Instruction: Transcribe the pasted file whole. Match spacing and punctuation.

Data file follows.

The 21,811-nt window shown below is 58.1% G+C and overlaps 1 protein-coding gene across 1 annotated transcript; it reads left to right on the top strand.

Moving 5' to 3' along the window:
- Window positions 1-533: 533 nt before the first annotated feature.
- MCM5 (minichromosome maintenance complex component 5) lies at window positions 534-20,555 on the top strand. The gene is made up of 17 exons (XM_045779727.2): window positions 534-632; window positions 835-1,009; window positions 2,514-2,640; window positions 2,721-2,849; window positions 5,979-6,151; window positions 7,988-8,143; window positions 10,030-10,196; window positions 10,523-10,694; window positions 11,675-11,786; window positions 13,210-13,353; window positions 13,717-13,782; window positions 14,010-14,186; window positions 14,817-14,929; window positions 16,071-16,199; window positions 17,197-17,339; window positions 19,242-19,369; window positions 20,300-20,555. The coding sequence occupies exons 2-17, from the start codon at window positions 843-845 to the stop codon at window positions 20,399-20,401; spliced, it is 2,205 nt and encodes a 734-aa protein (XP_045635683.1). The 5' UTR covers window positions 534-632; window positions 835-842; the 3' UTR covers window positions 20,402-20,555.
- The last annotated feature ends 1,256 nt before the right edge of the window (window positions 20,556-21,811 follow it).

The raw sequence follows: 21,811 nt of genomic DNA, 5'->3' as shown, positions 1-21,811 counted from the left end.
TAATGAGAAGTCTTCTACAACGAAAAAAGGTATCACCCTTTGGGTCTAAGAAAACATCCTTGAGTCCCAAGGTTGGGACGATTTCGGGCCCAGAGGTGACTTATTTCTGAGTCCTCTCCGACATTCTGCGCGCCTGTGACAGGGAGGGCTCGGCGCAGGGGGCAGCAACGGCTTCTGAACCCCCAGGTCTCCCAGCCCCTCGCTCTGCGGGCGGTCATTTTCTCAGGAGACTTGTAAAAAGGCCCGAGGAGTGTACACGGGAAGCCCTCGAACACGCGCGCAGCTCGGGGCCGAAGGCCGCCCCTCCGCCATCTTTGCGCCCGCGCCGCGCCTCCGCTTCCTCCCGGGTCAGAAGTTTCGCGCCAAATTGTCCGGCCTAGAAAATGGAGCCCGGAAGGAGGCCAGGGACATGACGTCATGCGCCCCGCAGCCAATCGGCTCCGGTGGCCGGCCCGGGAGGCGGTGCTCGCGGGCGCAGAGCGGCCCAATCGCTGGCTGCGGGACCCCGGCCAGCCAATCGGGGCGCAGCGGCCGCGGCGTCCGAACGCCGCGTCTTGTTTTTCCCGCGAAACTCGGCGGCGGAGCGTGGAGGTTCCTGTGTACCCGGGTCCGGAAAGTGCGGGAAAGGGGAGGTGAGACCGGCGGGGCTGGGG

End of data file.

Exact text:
The 21,811-nt window shown below is 58.1% G+C and overlaps 1 protein-coding gene across 1 annotated transcript; it reads left to right on the top strand.

Moving 5' to 3' along the window:
- Window positions 1-533: 533 nt before the first annotated feature.
- MCM5 (minichromosome maintenance complex component 5) lies at window positions 534-20,555 on the top strand. The gene is made up of 17 exons (XM_045779727.2): window positions 534-632; window positions 835-1,009; window positions 2,514-2,640; window positions 2,721-2,849; window positions 5,979-6,151; window positions 7,988-8,143; window positions 10,030-10,196; window positions 10,523-10,694; window positions 11,675-11,786; window positions 13,210-13,353; window positions 13,717-13,782; window positions 14,010-14,186; window positions 14,817-14,929; window positions 16,071-16,199; window positions 17,197-17,339; window positions 19,242-19,369; window positions 20,300-20,555. The coding sequence occupies exons 2-17, from the start codon at window positions 843-845 to the stop codon at window positions 20,399-20,401; spliced, it is 2,205 nt and encodes a 734-aa protein (XP_045635683.1). The 5' UTR covers window positions 534-632; window positions 835-842; the 3' UTR covers window positions 20,402-20,555.
- The last annotated feature ends 1,256 nt before the right edge of the window (window positions 20,556-21,811 follow it).

The raw sequence follows: 21,811 nt of genomic DNA, 5'->3' as shown, positions 1-21,811 counted from the left end.
TAATGAGAAGTCTTCTACAACGAAAAAAGGTATCACCCTTTGGGTCTAAGAAAACATCCTTGAGTCCCAAGGTTGGGACGATTTCGGGCCCAGAGGTGACTTATTTCTGAGTCCTCTCCGACATTCTGCGCGCCTGTGACAGGGAGGGCTCGGCGCAGGGGGCAGCAACGGCTTCTGAACCCCCAGGTCTCCCAGCCCCTCGCTCTGCGGGCGGTCATTTTCTCAGGAGACTTGTAAAAAGGCCCGAGGAGTGTACACGGGAAGCCCTCGAACACGCGCGCAGCTCGGGGCCGAAGGCCGCCCCTCCGCCATCTTTGCGCCCGCGCCGCGCCTCCGCTTCCTCCCGGGTCAGAAGTTTCGCGCCAAATTGTCCGGCCTAGAAAATGGAGCCCGGAAGGAGGCCAGGGACATGACGTCATGCGCCCCGCAGCCAATCGGCTCCGGTGGCCGGCCCGGGAGGCGGTGCTCGCGGGCGCAGAGCGGCCCAATCGCTGGCTGCGGGACCCCGGCCAGCCAATCGGGGCGCAGCGGCCGCGGCGTCCGAACGCCGCGTCTTGTTTTTCCCGCGAAACTCGGCGGCGGAGCGTGGAGGTTCCTGTGTACCCGGGTCCGGAAAGTGCGGGAAAGGGGAGGTGAGACCGGCGGGGCTGGGG